Actually, my problem with most already-formed off-grid (or near off-grid) communities is that they are all tainted by the dogma of their founders and/or current core groups. When I say “dogma,” I refer to either a proscribed spiritual belief system or religiously practiced psycho-spiritual therapy technique–there are many, many “alternative” paths out there, most of which are certainly harmless and even beneficial to copacetically attuned souls, but I’ve never followed one that I didn’t later find was in fact presided over by the twin powers of dogma and ego, just like every other group-oriented concern on the planet. (Sounds like a law firm, right? “Good morning, Dogma and Ego, how may I direct your call?”)

I really don’t want anyone’s psychic detritus trailing along behind me into a new paradigm–especially my own. I feel the need to shed all beliefs and attachments, even those that currently lie beyond the mainstream. (Okay, except for my cat!) What I want is to go all the way back to the basics in order to rewire my being and its connection to reality from the ground up. In this I see the seeds of a new kind of spirituality that cannot be fully grasped in my current state. Some groups, to be fair, are already finding this in their own ways. I’ve just got to make room on this planet for my own way, whatever it may be, which is what everyone in this planet is trying to do in some way, I suppose.

Meanwhile, I strive to forge a clearer vision of that path, while acknowledging that I am, in fact, already on it. The next fork in the road leads to the release of addictions and improved health, and then we’ll just have to see what that stretch presents to me on its horizon.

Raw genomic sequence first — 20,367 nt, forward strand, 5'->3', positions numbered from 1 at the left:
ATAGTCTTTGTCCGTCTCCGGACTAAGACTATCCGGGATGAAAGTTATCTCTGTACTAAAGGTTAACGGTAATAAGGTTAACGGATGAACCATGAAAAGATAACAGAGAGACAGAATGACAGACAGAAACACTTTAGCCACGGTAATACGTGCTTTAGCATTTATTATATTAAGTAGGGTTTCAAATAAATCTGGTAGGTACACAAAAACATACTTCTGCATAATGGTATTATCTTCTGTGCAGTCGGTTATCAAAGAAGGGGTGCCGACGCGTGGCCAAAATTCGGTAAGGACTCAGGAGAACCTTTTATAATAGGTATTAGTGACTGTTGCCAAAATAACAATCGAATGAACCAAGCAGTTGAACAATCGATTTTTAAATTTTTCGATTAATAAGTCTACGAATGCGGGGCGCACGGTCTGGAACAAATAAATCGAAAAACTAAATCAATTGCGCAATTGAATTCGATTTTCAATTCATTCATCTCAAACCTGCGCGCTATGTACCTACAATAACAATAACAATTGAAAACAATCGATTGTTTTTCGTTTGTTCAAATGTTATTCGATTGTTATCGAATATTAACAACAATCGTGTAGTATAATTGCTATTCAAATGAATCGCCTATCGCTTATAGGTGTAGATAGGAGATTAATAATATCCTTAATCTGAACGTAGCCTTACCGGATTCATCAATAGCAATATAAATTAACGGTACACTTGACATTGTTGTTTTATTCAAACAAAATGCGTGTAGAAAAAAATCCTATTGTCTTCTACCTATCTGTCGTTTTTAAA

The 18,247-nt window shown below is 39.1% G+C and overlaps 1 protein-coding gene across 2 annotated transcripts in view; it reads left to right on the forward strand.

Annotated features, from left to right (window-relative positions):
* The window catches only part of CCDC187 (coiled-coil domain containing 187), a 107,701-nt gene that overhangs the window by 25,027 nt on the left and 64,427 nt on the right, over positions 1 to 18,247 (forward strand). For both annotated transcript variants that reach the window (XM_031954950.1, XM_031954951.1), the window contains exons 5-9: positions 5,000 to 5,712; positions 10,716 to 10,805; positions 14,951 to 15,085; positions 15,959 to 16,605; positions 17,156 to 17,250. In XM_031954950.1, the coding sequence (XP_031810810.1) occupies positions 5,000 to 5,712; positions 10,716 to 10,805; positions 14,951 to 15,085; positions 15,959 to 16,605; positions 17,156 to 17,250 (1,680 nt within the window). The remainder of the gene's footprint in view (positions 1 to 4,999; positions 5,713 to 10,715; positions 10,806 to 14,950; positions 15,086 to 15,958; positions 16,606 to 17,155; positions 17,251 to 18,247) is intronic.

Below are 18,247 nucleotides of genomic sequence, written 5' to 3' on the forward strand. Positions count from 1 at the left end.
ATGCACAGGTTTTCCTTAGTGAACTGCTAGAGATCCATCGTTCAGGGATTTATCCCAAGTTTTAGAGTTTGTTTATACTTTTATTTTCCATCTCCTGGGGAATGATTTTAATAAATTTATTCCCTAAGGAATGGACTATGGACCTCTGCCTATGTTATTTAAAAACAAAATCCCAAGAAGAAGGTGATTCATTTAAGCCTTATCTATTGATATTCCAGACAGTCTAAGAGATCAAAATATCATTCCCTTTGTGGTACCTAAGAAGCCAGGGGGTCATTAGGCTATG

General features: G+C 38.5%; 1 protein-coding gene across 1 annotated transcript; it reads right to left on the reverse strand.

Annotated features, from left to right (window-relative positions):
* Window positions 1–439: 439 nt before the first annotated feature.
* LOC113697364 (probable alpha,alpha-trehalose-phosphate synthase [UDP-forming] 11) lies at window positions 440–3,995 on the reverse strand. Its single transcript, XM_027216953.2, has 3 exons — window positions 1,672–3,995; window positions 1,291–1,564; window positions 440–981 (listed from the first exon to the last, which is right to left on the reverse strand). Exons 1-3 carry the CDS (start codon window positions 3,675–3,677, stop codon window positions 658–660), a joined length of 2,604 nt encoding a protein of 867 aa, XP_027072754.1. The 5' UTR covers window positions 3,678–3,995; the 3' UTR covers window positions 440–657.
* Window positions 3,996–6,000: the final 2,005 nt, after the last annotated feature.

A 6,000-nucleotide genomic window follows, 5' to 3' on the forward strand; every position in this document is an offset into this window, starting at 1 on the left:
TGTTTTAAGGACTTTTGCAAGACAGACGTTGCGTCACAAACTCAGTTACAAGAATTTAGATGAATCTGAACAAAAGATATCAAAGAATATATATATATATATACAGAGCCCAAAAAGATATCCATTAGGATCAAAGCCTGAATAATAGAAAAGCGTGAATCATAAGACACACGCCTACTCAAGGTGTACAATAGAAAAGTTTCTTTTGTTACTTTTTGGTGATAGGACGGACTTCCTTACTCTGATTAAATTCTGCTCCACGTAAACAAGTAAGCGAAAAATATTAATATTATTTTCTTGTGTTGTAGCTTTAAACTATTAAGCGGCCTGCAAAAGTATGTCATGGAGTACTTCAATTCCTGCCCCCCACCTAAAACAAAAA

I don’t know why I’m posting this, really. I feel completely detached from the need for literary achievement or success in the current marketplace, so it’s not to attract attention. Perhaps it’s to attract possible cohorts, or wise words from those who have gone before me. At the very least, I hereby record my thoughts and feelings as I move through some very big life changes. (Uh, yeah, Rob, it’s called keeping a journal, and it’s not like it’s some kind of new concept or anything.) No more stories of the past–I’m sick of the past and my quasi-nostalgic attachment to it all. Present tense is what I crave, with no strings tied to either the past or the future, a creature afloat in the river of now, of no-time, of all-time-as-one. No more simply dipping my toes in. It’s time to take the plunge...


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Saturday, March 11, 2006


Shadow Dancing

Here’s an episode from my adolescence that came back to me in vivid detail once I reported that I could barely remember anything from that period in my last post:

I was 12 years old, and I hadn’t made it to the National roller skating meet like I had the two years before, so my summer stretched aridly before me without the extra hours of practice and the anticipation of a cross-country trip in August. My dad came to the rescue with the offer of a visit to the Northeast, my and my sister’s first. I can’t remember if this was before or after he’d divorced his short-lived second wife, but the main purpose of the trip was to meet his new fiancee and her eight-year-old son in Philadelphia, then go on for a whirlwind tour of Washington DC, the Jersey Shore, and New York City.